The Congress will utterly destroy the famous “theory of the offensive”, will adopt the tactics which correspond to your ideas. But for that very reason it must also distribute some crumbs of consolation to the adherents of that theory. If in criticising the “March action” we emphasise the fact that the workers fought under provocation from the lackeys of the bourgeoisie, and if, in general, we show a somewhat fatherly “historical” leniency, that will be possible. You, Clara, will condemn that as hushing it up and so on. But that won’t help you. If the tactics to be decided upon by the Congress are agreed upon as quickly as possible, and with no great friction, becoming the guiding principle for the activity of the Communist Parties, our dear leftists will go back not too mortified and not too embittered. We must also – and indeed first and before all – consider the feelings of the real revolutionary workers both within and outside the Party …
“Well, we shan’t deal roughly with the leftists, we shall put some balm on their wounds instead. Then they will soon be working happily and energetically with you in carrying out the policy of the Third Congress of our International.
Lenin had organised a number of splits in his time, but here he realised that the important thing was to hold the German Communist Party and the Comintern together. Splitting is a lot easier than pulling together, which is why his self-styled followers have usually found it easier to imitate him by splitting.
Was Lenin a Leninist?
Like the rest of us, Lenin was a complex human being with weaknesses and limitations. He had an underdeveloped aesthetic sense and was given to telling mother-in-law jokes that were in bad taste if not sexist. As CLR James put it, Lenin was “neither God nor Stalin”.
That Lenin was an important revolutionary leader, and that his life and work repay study, are scarcely in doubt. But what of “Leninism”? Marx famously protested that he was not a Marxist; would Lenin have proclaimed himself a Leninist? There is good reason to think he would not.
Serge quotes Kamenev, who edited the first edition of Lenin’s Collected Works, as saying that Lenin was opposed to the project, believing there was no point collecting obscure writings from many years earlier. And in 1922, the last time he spoke to the Communist International, Lenin told delegates that the resolution on organisation “is too Russian, it reflects the Russian experience. That is why it is quite unintelligible to foreigners, and they cannot be content with hanging it in a corner like an icon and praying to it.” He was applauded with great affection; whether anyone was listening is a different matter.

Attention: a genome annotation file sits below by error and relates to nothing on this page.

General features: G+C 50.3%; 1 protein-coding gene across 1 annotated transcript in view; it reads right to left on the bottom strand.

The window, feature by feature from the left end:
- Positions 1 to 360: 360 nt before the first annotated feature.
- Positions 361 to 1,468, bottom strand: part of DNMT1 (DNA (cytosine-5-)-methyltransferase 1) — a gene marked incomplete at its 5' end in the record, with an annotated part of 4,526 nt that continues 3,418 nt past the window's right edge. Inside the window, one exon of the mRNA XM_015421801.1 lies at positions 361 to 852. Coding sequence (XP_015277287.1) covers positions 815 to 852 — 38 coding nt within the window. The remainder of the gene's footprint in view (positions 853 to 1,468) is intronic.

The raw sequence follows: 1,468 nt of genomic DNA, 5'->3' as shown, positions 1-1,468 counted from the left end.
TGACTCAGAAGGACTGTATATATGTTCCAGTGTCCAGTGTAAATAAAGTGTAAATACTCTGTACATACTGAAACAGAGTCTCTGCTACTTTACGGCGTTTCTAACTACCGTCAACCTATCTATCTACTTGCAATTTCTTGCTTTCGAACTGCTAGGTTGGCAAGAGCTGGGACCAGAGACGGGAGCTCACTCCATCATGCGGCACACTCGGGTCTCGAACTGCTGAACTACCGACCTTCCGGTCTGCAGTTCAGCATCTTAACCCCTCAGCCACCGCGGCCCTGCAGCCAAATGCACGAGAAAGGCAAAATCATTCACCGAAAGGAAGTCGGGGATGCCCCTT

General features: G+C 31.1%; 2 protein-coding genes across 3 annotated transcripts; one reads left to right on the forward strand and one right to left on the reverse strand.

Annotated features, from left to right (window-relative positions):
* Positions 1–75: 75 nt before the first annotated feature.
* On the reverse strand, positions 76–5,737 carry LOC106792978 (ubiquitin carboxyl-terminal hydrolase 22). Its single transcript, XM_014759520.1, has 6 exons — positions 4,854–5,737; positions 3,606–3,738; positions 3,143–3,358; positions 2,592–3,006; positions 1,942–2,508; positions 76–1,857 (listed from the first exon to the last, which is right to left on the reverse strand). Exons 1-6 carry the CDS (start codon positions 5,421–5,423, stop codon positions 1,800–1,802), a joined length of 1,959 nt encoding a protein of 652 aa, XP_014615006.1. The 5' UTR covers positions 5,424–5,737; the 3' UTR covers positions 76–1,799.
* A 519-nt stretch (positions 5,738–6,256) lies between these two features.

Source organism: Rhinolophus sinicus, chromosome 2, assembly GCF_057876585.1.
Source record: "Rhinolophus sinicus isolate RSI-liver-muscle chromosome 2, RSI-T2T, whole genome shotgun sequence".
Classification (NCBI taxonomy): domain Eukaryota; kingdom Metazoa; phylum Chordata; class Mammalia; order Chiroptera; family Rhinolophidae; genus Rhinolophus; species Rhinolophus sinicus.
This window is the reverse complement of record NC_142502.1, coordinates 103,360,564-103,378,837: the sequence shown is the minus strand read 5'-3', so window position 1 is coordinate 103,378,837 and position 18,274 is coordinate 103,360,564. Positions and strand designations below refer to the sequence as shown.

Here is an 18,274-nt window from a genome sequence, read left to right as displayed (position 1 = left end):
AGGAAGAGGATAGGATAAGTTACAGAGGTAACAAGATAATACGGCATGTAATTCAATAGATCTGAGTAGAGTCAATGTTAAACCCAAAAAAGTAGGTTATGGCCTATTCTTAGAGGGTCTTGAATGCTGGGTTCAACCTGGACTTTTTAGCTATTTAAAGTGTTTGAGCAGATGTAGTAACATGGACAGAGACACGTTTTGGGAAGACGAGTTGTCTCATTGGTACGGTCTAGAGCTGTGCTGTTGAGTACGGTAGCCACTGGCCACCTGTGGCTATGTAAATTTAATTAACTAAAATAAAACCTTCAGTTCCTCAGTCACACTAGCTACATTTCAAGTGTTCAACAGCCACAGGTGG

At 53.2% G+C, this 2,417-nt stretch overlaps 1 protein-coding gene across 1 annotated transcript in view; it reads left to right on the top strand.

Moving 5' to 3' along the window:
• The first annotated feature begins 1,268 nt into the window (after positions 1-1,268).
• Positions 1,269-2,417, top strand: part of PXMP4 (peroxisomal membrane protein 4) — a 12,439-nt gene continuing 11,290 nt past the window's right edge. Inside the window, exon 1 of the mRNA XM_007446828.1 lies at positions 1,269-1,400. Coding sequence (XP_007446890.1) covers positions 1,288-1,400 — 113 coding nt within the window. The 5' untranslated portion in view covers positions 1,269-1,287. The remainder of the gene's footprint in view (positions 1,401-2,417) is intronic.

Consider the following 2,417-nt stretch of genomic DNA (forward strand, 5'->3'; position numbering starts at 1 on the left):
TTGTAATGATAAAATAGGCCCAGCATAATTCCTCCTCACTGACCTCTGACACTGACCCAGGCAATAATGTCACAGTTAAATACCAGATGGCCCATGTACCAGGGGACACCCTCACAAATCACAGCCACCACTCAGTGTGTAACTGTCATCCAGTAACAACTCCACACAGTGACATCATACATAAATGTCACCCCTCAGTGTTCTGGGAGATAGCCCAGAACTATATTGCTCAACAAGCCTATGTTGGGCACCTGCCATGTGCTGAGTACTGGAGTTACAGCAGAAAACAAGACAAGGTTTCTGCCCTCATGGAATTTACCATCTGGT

After Lenin’s death the term “Leninism” was rapidly promoted by both Zinoviev, at a speech at the Fifth Congress of the Comintern, and by Stalin, in a series of lectures called Foundations of Leninism (1924). In the plodding banal style which makes his work virtually unreadable, Stalin informed the world:
And so, what is Leninism? Some say that Leninism is the application of Marxism to the conditions that are peculiar to the situation in Russia. This definition contains a particle of truth, but not the whole truth by any means. Lenin, indeed, applied Marxism to Russian conditions, and applied it in a masterly way. But if Leninism were only the application of Marxism to the conditions that are peculiar to Russia it would be a purely national and only a national, a purely Russian and only a Russian, phenomenon. We know, however, that Leninism is not merely a Russian, but an international phenomenon rooted in the whole of international development.
It was indeed central to Stalinism to claim the legacy of Lenin, in order to legitimise the new ruling class that emerged by 1928 as the sole true heir of October 1917. But for Stalin’s opponents the claim to be the heirs of Lenin was equally pressing, and far more legitimate.
When a supporter said to Trotsky “If only Lenin had lived! You would be with him to this day in Moscow!” Trotsky reputedly replied: “Not at all, he would be with me in Mexico.” In the mid-1930s the early British Trotskyists called themselves “the British Bolshevik-Leninists” – a bit like calling oneself an “agricultural farmer”. The Trotskyists were on the defensive, faced with a massive wave of Stalinist lies and slanders. Their insistence that they represented the true continuity with the politics of Lenin was a necessary and legitimate response.
At the time of the split between Russia and China in the early 1960s something similar happened. The Maoists again claimed legitimacy by calling themselves “Marxist-Leninists”. Maoism proved itself to be just as prone to splintering as Trotskyism, but usually the Communist Party of Ruritania Marxist-Leninist would be the group in Ruritania that was most Stalinist and most loyal to Beijing. As recently as the 1980s an oppositional group in the British Communist Party, forerunner of today’s Weekly Worker, published a paper called The Leninist.